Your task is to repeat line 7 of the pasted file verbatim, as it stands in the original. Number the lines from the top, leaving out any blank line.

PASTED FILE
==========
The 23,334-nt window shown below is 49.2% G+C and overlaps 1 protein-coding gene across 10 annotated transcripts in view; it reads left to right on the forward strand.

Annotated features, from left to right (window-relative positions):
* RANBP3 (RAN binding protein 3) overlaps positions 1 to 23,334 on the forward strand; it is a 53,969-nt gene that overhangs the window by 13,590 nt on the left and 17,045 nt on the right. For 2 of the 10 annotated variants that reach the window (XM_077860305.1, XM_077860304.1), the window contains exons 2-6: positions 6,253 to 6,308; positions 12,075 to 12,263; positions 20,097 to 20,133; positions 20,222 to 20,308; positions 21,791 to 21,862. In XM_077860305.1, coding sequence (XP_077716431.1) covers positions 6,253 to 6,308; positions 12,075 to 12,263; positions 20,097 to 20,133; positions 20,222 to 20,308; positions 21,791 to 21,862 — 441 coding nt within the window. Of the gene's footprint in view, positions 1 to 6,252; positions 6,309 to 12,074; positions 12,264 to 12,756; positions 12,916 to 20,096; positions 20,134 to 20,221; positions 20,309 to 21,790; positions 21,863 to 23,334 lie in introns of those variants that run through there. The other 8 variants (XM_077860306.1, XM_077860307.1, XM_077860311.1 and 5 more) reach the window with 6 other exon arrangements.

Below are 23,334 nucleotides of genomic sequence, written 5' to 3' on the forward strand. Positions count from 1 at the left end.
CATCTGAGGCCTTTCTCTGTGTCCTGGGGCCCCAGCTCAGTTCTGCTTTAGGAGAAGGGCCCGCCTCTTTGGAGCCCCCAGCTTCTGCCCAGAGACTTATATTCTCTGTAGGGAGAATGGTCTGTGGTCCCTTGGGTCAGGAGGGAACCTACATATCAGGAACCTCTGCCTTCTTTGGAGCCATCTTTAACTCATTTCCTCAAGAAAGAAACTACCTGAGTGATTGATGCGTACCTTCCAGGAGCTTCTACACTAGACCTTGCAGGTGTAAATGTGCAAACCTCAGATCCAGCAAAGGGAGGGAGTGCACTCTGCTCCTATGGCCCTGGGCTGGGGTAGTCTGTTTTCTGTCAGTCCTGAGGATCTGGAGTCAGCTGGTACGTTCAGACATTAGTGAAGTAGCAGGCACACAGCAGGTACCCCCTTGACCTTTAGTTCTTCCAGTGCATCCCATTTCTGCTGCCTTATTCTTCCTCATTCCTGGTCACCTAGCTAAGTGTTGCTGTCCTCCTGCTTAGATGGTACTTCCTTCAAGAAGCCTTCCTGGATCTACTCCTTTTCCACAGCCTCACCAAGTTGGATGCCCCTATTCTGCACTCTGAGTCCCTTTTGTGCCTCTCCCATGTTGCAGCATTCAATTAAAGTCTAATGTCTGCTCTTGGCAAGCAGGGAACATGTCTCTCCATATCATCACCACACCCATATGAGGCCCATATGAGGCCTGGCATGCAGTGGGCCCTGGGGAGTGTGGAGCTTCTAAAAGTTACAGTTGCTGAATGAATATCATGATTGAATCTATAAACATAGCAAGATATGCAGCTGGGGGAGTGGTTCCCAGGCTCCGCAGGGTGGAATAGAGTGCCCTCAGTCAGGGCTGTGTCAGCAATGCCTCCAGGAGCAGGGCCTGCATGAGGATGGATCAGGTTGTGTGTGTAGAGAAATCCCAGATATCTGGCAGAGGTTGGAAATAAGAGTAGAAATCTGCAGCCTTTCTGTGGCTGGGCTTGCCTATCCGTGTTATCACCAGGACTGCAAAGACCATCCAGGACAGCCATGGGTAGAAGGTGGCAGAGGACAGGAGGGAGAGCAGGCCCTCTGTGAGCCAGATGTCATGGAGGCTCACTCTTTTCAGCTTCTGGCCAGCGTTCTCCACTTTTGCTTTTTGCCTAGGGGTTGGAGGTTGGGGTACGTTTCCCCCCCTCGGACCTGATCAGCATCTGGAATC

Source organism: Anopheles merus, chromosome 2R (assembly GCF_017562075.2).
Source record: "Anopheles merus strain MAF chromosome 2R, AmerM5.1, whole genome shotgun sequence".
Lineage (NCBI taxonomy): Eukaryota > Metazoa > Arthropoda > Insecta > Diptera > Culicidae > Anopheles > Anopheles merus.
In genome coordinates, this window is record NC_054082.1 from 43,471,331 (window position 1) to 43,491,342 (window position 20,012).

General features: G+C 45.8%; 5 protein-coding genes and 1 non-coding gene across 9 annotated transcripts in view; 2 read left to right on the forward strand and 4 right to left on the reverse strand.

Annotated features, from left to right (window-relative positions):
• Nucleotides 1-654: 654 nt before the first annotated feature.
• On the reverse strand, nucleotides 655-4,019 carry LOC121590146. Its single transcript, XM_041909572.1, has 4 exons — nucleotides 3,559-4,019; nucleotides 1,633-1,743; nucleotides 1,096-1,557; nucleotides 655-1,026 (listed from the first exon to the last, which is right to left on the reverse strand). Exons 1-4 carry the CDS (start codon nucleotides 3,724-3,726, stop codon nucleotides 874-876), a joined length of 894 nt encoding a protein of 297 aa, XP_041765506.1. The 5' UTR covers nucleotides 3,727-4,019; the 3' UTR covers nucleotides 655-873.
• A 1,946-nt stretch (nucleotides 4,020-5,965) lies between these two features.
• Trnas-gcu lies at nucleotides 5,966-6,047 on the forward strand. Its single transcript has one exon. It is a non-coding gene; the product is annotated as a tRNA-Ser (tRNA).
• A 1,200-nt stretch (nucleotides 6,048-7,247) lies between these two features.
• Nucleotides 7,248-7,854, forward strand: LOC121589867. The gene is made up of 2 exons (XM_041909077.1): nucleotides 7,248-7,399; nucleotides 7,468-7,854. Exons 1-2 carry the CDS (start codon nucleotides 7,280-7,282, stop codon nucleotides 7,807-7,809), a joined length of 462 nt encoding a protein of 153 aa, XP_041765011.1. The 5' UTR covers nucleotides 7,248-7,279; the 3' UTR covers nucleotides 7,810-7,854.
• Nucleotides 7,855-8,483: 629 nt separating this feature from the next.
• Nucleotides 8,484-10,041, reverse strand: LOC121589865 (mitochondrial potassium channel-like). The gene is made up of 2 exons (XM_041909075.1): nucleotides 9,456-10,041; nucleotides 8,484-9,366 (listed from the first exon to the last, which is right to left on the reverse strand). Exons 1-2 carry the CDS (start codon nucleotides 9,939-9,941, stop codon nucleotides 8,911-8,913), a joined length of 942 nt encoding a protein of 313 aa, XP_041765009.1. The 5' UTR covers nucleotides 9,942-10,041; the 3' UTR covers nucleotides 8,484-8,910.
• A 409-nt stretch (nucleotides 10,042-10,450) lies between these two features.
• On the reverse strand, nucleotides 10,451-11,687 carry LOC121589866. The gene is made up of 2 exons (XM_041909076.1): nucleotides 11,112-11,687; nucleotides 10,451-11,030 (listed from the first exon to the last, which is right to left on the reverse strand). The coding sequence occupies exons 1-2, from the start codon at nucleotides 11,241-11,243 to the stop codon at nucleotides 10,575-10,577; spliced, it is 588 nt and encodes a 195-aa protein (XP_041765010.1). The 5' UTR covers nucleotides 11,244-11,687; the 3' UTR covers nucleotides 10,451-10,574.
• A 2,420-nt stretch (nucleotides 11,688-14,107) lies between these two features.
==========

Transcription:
Source record: "Anopheles merus strain MAF chromosome 2R, AmerM5.1, whole genome shotgun sequence".